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TEAS Prep Guide

This guide collects resources about the TEAS as well as study and review materials. Please note: This guide now reflects the new version of the TEAS test released on June 3, 2022. Any test dates after June 3 will be the new version (version 7).

Using Context Clues when Reading Questions

Context Clues

Besides clues to help you determine the pattern or topic of a question or reading, there are clues to help you figure out the meaning of specific words that are unfamiliar to you. Here are the five most common:

  1. Definition/Explanation Clues: sometimes the meaning of a word or phrase is given right after its use.
    Example: Taxidermy, the art of preparing, stuffing, and mounting the skins of animals (especially vertebrates) for display or for other sources of study, is popular among museum curators.
  2. Restatement/Synonym Clues: sometimes a word is presented in a simpler way.
    Example: Stuffing dead animals has been a dream of Stedman Nimblebody, author of  Taxidermy Through the Ages, ever since his pet snake died when Steddie was six years old. He still misses Mr. Scaly Face.
  3. Contrast/Antonym Clues: sometimes the meaning of a word is clarified by presenting a word or phrase opposite of its meaning.
    Example: Little Steddie wanted to visit the Taxidermy Museum but the rest of the family preferred a trip to the Zoo to see live animals.
  4. Inference/General Context Clues: sometimes the meaning of a word or phrase is in the surrounding sentences, or must be inferred or implied by the general meaning of a selection.
    Example: When Steddie finally got the chance to visit the Taxidermy Museum, he was very excited. He even found a stuffed snake that looked exactly like Mr. Scaly Face! “Just think,” he exclaimed to his parents, “If Mr. Scaly Face was stuffed, I could still tease the cat and the dog with him!”
  5. Punctuation: the correct use of punctuation helps a reader get the meaning of a term, phrase, or thought. Likewise, incorrectly placed or missing punctuation sometimes gives an entirely different and incorrect meaning across.
    Example:
    Missing punctuation: Is it time to eat Grandma?
    Corrected: Is it time to eat, Grandma?

 

Attribution:
Text in this section is excerpted and minimally adapted from "Chapter 25: Context Clues and Close Reading in Literature," by Phyllis Nissila in Blueprint for Success in College and CareerCC-BY.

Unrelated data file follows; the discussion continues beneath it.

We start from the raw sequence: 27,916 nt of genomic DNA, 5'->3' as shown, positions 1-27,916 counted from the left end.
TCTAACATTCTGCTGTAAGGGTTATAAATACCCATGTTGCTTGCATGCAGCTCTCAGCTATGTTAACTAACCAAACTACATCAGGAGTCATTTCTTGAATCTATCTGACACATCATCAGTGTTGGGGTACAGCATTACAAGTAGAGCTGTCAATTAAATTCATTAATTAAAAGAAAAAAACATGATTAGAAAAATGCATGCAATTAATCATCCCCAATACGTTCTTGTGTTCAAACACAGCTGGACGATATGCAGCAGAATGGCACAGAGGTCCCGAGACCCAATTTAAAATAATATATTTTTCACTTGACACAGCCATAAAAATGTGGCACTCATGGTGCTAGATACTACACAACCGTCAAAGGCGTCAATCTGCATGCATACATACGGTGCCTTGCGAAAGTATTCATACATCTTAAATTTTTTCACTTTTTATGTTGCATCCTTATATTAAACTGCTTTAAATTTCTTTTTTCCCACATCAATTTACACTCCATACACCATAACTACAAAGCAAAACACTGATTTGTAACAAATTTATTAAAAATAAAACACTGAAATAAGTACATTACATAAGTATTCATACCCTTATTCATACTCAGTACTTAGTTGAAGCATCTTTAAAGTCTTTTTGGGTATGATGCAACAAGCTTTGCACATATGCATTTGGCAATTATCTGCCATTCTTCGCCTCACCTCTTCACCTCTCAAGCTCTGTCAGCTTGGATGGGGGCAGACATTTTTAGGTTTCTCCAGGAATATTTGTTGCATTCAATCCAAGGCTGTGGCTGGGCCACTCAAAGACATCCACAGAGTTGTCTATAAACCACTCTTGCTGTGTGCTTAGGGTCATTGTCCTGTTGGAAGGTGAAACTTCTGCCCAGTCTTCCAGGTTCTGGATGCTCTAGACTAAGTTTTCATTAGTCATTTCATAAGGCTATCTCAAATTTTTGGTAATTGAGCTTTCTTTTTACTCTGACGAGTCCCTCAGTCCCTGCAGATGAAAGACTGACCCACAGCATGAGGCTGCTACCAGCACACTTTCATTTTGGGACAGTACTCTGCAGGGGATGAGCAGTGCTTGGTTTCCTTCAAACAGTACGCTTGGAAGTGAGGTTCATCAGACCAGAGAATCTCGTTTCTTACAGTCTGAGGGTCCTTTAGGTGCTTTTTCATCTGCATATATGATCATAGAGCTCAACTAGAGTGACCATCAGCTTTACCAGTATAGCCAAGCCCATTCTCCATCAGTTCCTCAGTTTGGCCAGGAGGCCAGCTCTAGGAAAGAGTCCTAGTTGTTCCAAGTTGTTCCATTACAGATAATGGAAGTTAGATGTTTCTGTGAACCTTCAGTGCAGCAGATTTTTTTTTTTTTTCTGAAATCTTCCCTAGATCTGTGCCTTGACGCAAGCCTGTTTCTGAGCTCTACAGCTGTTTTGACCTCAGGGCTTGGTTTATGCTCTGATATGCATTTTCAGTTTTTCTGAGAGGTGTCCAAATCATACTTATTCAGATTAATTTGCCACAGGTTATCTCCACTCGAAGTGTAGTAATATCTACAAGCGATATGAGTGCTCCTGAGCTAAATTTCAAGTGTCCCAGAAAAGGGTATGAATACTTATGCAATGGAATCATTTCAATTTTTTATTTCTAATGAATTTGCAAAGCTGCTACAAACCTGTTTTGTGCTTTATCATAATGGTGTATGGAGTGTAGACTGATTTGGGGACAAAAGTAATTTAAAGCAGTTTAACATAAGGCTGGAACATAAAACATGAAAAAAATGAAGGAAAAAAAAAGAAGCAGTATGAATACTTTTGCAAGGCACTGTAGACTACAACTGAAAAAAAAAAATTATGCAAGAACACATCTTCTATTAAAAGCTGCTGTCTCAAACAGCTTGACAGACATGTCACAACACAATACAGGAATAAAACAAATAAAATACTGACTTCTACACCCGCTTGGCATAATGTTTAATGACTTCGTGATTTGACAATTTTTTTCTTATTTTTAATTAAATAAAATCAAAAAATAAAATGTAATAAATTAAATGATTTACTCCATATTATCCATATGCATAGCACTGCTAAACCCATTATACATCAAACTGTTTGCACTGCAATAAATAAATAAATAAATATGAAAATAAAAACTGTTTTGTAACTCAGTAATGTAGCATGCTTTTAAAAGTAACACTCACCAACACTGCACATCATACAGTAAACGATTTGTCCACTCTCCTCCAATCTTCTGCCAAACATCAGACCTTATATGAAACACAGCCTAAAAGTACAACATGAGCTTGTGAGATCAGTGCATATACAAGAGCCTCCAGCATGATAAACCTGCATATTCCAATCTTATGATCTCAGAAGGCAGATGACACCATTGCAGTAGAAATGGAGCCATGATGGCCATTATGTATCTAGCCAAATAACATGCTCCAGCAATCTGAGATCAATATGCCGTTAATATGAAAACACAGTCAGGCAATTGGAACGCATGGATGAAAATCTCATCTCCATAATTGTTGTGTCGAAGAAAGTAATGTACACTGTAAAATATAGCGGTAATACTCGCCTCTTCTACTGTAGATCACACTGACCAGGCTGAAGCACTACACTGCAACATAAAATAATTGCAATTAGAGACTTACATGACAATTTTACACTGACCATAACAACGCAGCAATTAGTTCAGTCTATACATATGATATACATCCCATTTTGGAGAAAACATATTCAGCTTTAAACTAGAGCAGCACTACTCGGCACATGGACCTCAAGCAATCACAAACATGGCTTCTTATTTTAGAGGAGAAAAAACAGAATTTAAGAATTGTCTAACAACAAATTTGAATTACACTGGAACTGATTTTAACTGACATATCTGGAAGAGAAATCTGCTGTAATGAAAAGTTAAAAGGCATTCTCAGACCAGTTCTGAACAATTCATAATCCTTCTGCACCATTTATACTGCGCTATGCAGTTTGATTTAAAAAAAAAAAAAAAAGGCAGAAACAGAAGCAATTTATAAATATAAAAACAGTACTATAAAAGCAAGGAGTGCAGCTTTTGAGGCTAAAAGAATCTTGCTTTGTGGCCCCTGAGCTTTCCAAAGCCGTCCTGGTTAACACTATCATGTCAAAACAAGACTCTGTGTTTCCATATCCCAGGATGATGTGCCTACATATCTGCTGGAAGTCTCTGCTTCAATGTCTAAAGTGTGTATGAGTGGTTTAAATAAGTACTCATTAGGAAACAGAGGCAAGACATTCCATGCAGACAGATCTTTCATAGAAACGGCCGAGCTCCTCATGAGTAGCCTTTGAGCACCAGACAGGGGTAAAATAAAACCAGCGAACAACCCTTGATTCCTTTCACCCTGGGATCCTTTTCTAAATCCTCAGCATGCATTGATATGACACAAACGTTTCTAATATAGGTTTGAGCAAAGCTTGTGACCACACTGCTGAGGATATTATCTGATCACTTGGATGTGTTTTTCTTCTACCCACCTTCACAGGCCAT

Strategies for Specific Questions Types

True or False Questions

Look for qualifiers. A qualifier is a word that is absolute. Examples are: all, never, no, always, none, every, only, entirely. They are often seen in false statements. This is because it is more difficult to create a true statement using a qualifier like never, no, always, etc. For example, “All cats chase mice.” Cats may be known for chasing mice, but not all of them do so. The answer here is false and the qualifier “all” gave us a tip. Qualifiers such as: sometimes, many, some, most, often, and usually are commonly found in true statements. For example: “Most cats chase mice.” This is true and the qualifier “most” gave us a tip.

Make sure to read the entire statement. All parts of a sentence must be true if the whole statement is to be true. If one part of it is false, the whole sentence is false. Long sentences are often false for this reason.

Students should guess on True or False questions they do not know the answer to unless there is a penalty for an incorrect answer.

Multiple Choice Questions

Think of multiple choice questions as four (or five) true or false statements in one. One of the statements is true (the correct answer) and the others will be false. Apply the same strategy toward qualifiers. If you see an absolute qualifier in one of the answer choices, it is probably false and not the correct answer. Try to identify the true statement. If you can do this, you have the answer as there is only one. If you cannot do this at first, try eliminating answers you know to be false.